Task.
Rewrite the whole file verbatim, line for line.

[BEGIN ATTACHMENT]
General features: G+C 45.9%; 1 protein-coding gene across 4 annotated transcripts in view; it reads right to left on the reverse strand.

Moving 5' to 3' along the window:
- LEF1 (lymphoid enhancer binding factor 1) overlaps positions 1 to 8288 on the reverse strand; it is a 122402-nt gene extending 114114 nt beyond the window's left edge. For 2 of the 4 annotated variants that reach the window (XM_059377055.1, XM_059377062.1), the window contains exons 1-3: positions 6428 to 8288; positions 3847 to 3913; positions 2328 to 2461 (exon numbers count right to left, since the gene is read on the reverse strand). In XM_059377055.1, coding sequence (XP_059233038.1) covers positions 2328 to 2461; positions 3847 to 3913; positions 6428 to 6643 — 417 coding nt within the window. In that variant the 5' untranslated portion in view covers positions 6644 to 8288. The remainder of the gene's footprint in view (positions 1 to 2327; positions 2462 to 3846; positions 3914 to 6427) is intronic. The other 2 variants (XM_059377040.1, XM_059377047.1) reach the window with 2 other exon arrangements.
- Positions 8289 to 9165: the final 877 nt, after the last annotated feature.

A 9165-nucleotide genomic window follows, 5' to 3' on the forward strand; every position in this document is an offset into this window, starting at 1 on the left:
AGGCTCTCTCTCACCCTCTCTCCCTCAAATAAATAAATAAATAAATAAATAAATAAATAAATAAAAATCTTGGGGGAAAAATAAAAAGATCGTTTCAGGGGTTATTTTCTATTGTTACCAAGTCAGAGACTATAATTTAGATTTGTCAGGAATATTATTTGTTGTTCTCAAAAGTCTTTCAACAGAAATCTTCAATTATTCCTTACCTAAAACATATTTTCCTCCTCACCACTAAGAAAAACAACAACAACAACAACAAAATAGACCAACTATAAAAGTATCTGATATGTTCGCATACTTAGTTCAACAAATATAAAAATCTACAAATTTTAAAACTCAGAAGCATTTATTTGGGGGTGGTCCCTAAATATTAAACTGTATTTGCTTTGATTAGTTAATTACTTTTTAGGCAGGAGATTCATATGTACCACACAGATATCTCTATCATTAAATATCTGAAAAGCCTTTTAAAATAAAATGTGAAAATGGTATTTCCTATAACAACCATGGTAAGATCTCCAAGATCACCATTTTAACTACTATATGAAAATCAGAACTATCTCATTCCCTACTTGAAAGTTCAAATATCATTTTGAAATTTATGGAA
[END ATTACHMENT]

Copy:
General features: G+C 45.9%; 1 protein-coding gene across 4 annotated transcripts in view; it reads right to left on the reverse strand.

Moving 5' to 3' along the window:
- LEF1 (lymphoid enhancer binding factor 1) overlaps positions 1 to 8288 on the reverse strand; it is a 122402-nt gene extending 114114 nt beyond the window's left edge. For 2 of the 4 annotated variants that reach the window (XM_059377055.1, XM_059377062.1), the window contains exons 1-3: positions 6428 to 8288; positions 3847 to 3913; positions 2328 to 2461 (exon numbers count right to left, since the gene is read on the reverse strand). In XM_059377055.1, coding sequence (XP_059233038.1) covers positions 2328 to 2461; positions 3847 to 3913; positions 6428 to 6643 — 417 coding nt within the window. In that variant the 5' untranslated portion in view covers positions 6644 to 8288. The remainder of the gene's footprint in view (positions 1 to 2327; positions 2462 to 3846; positions 3914 to 6427) is intronic. The other 2 variants (XM_059377040.1, XM_059377047.1) reach the window with 2 other exon arrangements.
- Positions 8289 to 9165: the final 877 nt, after the last annotated feature.

A 9165-nucleotide genomic window follows, 5' to 3' on the forward strand; every position in this document is an offset into this window, starting at 1 on the left:
AGGCTCTCTCTCACCCTCTCTCCCTCAAATAAATAAATAAATAAATAAATAAATAAATAAATAAAAATCTTGGGGGAAAAATAAAAAGATCGTTTCAGGGGTTATTTTCTATTGTTACCAAGTCAGAGACTATAATTTAGATTTGTCAGGAATATTATTTGTTGTTCTCAAAAGTCTTTCAACAGAAATCTTCAATTATTCCTTACCTAAAACATATTTTCCTCCTCACCACTAAGAAAAACAACAACAACAACAACAAAATAGACCAACTATAAAAGTATCTGATATGTTCGCATACTTAGTTCAACAAATATAAAAATCTACAAATTTTAAAACTCAGAAGCATTTATTTGGGGGTGGTCCCTAAATATTAAACTGTATTTGCTTTGATTAGTTAATTACTTTTTAGGCAGGAGATTCATATGTACCACACAGATATCTCTATCATTAAATATCTGAAAAGCCTTTTAAAATAAAATGTGAAAATGGTATTTCCTATAACAACCATGGTAAGATCTCCAAGATCACCATTTTAACTACTATATGAAAATCAGAACTATCTCATTCCCTACTTGAAAGTTCAAATATCATTTTGAAATTTATGGAA